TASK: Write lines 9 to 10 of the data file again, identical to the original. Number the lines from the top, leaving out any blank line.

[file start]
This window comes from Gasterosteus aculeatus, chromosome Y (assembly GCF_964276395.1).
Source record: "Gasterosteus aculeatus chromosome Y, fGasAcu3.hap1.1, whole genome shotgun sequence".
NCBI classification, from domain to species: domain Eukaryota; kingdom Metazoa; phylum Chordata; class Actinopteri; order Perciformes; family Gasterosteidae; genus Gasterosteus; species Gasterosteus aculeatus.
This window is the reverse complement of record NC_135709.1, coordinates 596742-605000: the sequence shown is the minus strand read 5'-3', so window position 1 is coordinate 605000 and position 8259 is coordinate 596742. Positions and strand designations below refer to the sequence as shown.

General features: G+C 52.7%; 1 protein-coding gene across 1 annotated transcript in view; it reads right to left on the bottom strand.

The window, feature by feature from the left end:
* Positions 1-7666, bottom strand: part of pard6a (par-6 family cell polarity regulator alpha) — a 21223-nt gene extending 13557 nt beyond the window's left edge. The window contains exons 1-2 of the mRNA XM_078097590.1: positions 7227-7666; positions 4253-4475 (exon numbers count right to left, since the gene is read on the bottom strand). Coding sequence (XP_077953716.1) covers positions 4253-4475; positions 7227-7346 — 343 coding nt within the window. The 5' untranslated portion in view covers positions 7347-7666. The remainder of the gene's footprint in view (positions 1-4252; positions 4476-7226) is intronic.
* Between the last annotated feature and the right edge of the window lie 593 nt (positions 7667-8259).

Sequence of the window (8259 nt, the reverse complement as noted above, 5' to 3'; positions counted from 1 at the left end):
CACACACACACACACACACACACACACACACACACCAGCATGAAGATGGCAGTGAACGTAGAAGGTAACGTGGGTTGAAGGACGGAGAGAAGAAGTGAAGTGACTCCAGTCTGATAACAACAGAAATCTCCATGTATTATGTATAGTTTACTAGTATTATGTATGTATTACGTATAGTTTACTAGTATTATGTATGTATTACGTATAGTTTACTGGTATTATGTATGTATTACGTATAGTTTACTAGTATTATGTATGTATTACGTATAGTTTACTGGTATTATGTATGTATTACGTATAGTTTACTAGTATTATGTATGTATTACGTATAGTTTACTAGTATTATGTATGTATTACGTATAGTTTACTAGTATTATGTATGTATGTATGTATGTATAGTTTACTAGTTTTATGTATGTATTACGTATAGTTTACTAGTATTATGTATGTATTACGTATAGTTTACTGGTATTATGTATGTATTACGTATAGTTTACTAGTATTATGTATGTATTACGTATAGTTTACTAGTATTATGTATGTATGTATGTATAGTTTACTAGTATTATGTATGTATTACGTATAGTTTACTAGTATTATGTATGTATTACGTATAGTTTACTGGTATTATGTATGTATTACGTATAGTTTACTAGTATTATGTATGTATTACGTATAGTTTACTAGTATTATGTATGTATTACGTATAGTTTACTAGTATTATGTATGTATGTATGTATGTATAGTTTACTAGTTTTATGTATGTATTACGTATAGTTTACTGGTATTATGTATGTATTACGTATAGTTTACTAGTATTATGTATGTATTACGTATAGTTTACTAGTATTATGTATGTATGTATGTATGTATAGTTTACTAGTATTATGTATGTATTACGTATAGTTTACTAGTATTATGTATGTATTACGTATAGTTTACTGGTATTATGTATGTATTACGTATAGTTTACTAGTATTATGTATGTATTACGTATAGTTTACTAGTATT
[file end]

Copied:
Sequence of the window (8259 nt, the reverse complement as noted above, 5' to 3'; positions counted from 1 at the left end):
CACACACACACACACACACACACACACACACACACCAGCATGAAGATGGCAGTGAACGTAGAAGGTAACGTGGGTTGAAGGACGGAGAGAAGAAGTGAAGTGACTCCAGTCTGATAACAACAGAAATCTCCATGTATTATGTATAGTTTACTAGTATTATGTATGTATTACGTATAGTTTACTAGTATTATGTATGTATTACGTATAGTTTACTGGTATTATGTATGTATTACGTATAGTTTACTAGTATTATGTATGTATTACGTATAGTTTACTGGTATTATGTATGTATTACGTATAGTTTACTAGTATTATGTATGTATTACGTATAGTTTACTAGTATTATGTATGTATTACGTATAGTTTACTAGTATTATGTATGTATGTATGTATGTATAGTTTACTAGTTTTATGTATGTATTACGTATAGTTTACTAGTATTATGTATGTATTACGTATAGTTTACTGGTATTATGTATGTATTACGTATAGTTTACTAGTATTATGTATGTATTACGTATAGTTTACTAGTATTATGTATGTATGTATGTATAGTTTACTAGTATTATGTATGTATTACGTATAGTTTACTAGTATTATGTATGTATTACGTATAGTTTACTGGTATTATGTATGTATTACGTATAGTTTACTAGTATTATGTATGTATTACGTATAGTTTACTAGTATTATGTATGTATTACGTATAGTTTACTAGTATTATGTATGTATGTATGTATGTATAGTTTACTAGTTTTATGTATGTATTACGTATAGTTTACTGGTATTATGTATGTATTACGTATAGTTTACTAGTATTATGTATGTATTACGTATAGTTTACTAGTATTATGTATGTATGTATGTATGTATAGTTTACTAGTATTATGTATGTATTACGTATAGTTTACTAGTATTATGTATGTATTACGTATAGTTTACTGGTATTATGTATGTATTACGTATAGTTTACTAGTATTATGTATGTATTACGTATAGTTTACTAGTATT